High above the densely settled plains of Taiwan, above the smog that blows in from China and the smog that is homegrown, above the cities, warehouses and factories of this high technology manufacturing nation, members of the Atayal and Saisiyat peoples are attending mass. They have come from their homes in the interconnected villages, 1000 metres above sea level, that make up Wufeng Township, here on their traditional lands.
In the church, 77-year-old Father Barry Martinson, a Californian born of Lebanese parents – has served this congregation for 47 years. He was here during the White Terror, the four-decade crackdown on political dissent imposed by the Kuomintang from 1947, during which most expressions of indigenous identity were ruthlessly suppressed. He was here when democracy came in 1987, and watched in amazement as his congregation began to revive their languages and ceremonies, worship their ancestors in the open rather than in the privacy of their homes, and eventually demand land and hunting rights with some success.
Martinson has decorated the church over the years. He taught himself leadlighting and made the stained-glass windows. Trying to make people feel at home, he decorated the church with friezes of traditional hunting scenes. And he brought in a statue of the patron saint of indigenous peoples, Saint Kateri Tekakwitha, who was a Native American. It’s still there, to one side of Christ on the cross.
Now, one of the altar boys, in vestments designed to echo traditional weaving, rings the bell to signal the presence of the holy spirit, and the mass enters its mystical climax. Wafers and wine into blood and flesh. The congregation queues for communion. In his sermon, Martinson reminded those gathered that there are places in the world – he did not mention the People’s Republic of China by name – where worshipping the Christian God is suppressed. And he asked them to join him in a prayer for peace in Israel and Palestine, and peace for Taiwan.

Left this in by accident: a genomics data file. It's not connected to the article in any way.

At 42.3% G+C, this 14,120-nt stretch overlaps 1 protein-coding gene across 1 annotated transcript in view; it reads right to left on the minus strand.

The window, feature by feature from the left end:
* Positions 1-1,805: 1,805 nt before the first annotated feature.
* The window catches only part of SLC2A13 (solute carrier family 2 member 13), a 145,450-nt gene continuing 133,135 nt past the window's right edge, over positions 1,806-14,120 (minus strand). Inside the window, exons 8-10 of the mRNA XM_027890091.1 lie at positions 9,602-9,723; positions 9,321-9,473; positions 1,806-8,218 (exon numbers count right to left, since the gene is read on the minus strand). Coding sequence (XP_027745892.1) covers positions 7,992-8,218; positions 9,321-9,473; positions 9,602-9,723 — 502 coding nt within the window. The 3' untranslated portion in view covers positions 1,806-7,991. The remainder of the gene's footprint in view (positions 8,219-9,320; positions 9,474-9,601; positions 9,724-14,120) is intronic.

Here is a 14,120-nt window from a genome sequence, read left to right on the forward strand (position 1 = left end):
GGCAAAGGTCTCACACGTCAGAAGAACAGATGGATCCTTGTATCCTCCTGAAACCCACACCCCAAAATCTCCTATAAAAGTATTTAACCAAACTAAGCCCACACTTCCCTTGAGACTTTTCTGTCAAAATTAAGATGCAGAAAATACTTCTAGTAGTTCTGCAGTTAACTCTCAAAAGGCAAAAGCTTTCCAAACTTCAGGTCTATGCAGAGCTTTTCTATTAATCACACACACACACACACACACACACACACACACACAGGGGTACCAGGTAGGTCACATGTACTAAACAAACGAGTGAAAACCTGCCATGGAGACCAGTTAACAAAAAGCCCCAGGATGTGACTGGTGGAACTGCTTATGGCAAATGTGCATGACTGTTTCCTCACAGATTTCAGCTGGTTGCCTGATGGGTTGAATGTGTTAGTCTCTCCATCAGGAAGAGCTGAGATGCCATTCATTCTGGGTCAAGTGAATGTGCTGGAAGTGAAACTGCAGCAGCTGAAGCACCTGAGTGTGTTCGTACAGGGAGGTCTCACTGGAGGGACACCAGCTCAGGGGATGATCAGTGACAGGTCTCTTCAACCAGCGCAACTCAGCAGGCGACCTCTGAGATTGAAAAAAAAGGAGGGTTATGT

The mountains surrounding the church resemble the pictures very young children draw: high pointed peaks, wreathed in mist and capped with cloud. They are covered with evergreen forest and, in the towns, the farms of indigenous tribes.
The traditional lands of the indigenous peoples of Taiwan make up about half the country. Sixteen tribes officially recognised by the government have occupied this land continuously for at least 5000 years, long before the arrival of the Han Chinese. They have different, though related, beliefs, languages and traditions. Some are matrilineal, some patrilineal. The Amis, at 204,000 people, is the largest. Their land is to the east of the central mountain range, covering a vast area. The smallest is the Sakizaya, from the Chilai Plain of Hualien Country, which only has about 900 living members.